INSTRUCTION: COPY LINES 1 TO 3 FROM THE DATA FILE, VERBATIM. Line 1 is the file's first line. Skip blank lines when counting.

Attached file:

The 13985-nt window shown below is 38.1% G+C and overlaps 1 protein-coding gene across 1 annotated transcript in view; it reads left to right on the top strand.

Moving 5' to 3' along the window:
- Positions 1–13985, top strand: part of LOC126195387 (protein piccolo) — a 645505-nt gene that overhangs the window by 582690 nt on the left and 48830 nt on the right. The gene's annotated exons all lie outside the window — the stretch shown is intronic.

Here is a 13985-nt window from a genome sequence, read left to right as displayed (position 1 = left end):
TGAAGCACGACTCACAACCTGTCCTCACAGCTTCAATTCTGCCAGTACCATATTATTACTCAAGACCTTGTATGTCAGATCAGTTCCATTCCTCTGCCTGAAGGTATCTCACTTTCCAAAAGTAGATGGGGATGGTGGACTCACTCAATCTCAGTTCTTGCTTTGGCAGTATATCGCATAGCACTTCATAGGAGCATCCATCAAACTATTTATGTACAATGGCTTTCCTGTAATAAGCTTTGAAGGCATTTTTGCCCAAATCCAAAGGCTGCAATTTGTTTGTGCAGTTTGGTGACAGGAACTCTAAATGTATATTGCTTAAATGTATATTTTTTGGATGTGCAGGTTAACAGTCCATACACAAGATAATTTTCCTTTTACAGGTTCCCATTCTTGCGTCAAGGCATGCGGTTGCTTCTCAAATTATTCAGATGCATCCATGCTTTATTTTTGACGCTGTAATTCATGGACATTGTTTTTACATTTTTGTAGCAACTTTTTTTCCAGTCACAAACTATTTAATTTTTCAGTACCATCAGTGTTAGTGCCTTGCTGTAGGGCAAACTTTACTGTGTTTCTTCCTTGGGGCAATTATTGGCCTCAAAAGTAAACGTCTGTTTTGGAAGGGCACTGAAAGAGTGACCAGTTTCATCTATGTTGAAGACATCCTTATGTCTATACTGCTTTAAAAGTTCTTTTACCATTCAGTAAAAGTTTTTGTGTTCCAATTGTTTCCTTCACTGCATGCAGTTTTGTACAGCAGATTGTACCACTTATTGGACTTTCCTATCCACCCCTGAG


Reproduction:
The 13985-nt window shown below is 38.1% G+C and overlaps 1 protein-coding gene across 1 annotated transcript in view; it reads left to right on the top strand.

Moving 5' to 3' along the window:
- Positions 1–13985, top strand: part of LOC126195387 (protein piccolo) — a 645505-nt gene that overhangs the window by 582690 nt on the left and 48830 nt on the right. The gene's annotated exons all lie outside the window — the stretch shown is intronic.